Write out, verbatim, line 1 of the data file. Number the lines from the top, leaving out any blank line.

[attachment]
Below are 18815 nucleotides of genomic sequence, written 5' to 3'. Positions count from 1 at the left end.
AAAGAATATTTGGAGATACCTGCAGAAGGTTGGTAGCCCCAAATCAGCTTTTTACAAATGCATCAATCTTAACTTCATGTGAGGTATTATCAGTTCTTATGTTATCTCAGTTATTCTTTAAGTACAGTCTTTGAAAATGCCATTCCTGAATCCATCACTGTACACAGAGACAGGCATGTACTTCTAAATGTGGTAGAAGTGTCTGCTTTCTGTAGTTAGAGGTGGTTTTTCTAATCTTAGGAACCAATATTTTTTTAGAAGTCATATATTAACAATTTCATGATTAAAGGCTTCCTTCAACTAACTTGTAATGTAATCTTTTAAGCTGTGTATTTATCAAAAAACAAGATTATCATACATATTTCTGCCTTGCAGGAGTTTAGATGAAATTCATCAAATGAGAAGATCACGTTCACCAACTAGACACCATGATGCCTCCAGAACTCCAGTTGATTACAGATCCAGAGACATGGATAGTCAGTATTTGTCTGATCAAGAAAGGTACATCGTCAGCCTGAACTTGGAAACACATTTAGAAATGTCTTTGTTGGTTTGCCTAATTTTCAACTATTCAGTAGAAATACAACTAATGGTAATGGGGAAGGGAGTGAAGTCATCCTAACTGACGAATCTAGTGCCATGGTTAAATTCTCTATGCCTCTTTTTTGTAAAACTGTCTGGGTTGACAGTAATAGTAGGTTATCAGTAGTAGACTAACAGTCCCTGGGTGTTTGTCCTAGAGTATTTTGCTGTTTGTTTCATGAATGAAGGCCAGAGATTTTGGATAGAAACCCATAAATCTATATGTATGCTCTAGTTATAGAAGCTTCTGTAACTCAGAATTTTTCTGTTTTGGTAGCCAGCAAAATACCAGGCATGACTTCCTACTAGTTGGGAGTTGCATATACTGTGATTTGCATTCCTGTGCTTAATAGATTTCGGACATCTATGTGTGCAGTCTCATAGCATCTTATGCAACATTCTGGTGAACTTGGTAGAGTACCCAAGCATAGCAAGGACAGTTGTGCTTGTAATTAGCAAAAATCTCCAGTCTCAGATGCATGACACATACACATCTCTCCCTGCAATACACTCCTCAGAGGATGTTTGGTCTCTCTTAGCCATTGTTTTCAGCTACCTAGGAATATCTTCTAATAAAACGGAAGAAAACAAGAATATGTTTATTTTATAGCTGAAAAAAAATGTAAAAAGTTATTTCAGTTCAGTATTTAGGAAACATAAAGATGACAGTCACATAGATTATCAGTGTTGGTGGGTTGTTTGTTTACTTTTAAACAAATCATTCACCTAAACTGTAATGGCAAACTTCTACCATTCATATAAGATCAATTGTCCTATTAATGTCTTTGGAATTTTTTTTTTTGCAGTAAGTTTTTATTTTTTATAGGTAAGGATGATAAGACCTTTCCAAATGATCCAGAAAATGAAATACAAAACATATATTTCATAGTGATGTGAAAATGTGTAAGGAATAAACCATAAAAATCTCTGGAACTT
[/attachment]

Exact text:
Below are 18815 nucleotides of genomic sequence, written 5' to 3'. Positions count from 1 at the left end.